An ordinary electric bell may be connected up in such a way as to produce the same results as an expensive shocking machine. The connections are made from the batteries to the bell in the usual manner. Two other wires are then connected, one to the binding-post of the bell that is not insulated from the frame and the other to the adjusting screw on the make and break contact of the bell as shown in the sketch. The other ends of the wires are connected each to a common table knife. This will give quite a good shock and a much larger one can be had by placing one knife in a basin of water and while holding the other knife in one hand, dipping the fingers of the other hand in the water. --Contributed by D. Foster Hall. Inexpensive and Effectual

Illustration: Inexpensive and Effectual

How To Attach A Combination Trunk Lock

How To Attach A Combination Trunk Lock 250

A small combination lock for chests can be purchased for a small sum of money and attached to a trunk cover after first removing the old lock as shown in Fig. 1. It is necessary to add 1/2-in. to the thickness of the trunk lid or cover. This may be done by placing a brass plate 1/8-in. thick on the outside and a board 3/8-in. thick on the inside. The lock, brass plate, board and trunk cover are all securely riveted together. The support for the dial is soldered to the brass plate.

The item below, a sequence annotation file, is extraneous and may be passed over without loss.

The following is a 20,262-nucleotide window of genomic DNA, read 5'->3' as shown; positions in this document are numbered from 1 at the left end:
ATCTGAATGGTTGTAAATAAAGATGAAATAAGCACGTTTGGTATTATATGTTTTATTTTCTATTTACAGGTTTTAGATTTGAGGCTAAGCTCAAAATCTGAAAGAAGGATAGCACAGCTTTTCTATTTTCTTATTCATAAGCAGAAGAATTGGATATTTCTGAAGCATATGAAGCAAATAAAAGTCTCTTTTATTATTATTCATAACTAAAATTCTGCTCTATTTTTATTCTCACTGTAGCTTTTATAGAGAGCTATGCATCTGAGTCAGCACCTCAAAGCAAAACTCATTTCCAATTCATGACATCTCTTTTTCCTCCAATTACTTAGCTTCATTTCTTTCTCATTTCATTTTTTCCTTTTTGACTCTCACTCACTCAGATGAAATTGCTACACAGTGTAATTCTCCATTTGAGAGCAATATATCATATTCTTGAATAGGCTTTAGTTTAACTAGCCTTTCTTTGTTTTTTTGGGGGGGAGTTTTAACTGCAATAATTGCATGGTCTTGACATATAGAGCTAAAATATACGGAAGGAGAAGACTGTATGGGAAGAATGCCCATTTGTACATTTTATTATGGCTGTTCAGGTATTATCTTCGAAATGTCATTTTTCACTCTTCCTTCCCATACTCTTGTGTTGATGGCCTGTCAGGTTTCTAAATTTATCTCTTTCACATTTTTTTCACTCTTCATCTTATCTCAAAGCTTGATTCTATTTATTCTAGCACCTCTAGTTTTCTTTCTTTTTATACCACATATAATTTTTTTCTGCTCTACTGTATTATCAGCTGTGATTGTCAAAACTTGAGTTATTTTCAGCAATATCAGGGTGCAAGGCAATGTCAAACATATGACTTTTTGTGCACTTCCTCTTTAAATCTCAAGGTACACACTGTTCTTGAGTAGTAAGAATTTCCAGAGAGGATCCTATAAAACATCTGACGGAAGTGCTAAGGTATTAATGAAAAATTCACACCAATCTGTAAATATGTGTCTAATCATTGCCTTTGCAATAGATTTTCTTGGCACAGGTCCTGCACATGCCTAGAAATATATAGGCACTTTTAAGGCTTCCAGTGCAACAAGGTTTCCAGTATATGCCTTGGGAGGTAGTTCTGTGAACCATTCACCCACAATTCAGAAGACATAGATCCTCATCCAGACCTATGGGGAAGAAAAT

The hasp, if that be the name for the double toothed arrangement that catches into the lock, was to be secured by only three brass screws, which seemed to be insufficient, says a correspondent of the Metal Worker; therefore a piece of heavy tin was formed over the front of the trunk, which is only 3/8-in. board, the hasp tinned and soldered to the back of the now U-shaped tin, and the tin placed over the board and all fastened in position. The tin is 4 in. wide, 16 in. long and when placed over the board, it laps down about 8 in. between the boards, and the same distance inside of the new board, as shown by the heavy line in the cross section, Fig. 1. Wrought nails are used which pass twice through the tin and both boards, and then well clinched. The three screws were then put in the hasp.

The knob on the dial extends out too far, which may be filed off and two holes substituted, as shown, with which to operate the dial. An old key is filed down in the shape shown in Fig. 2 to fit the two holes.

As the dial is convex it will need protection to prevent injury by rough handling. A leather shield may be used for this purpose, which is cut with two holes, one for the key and the other to permit the operator to observe the numbers on the dial. The shield answers a further purpose of preventing any bystander from noting the numbers on the dial.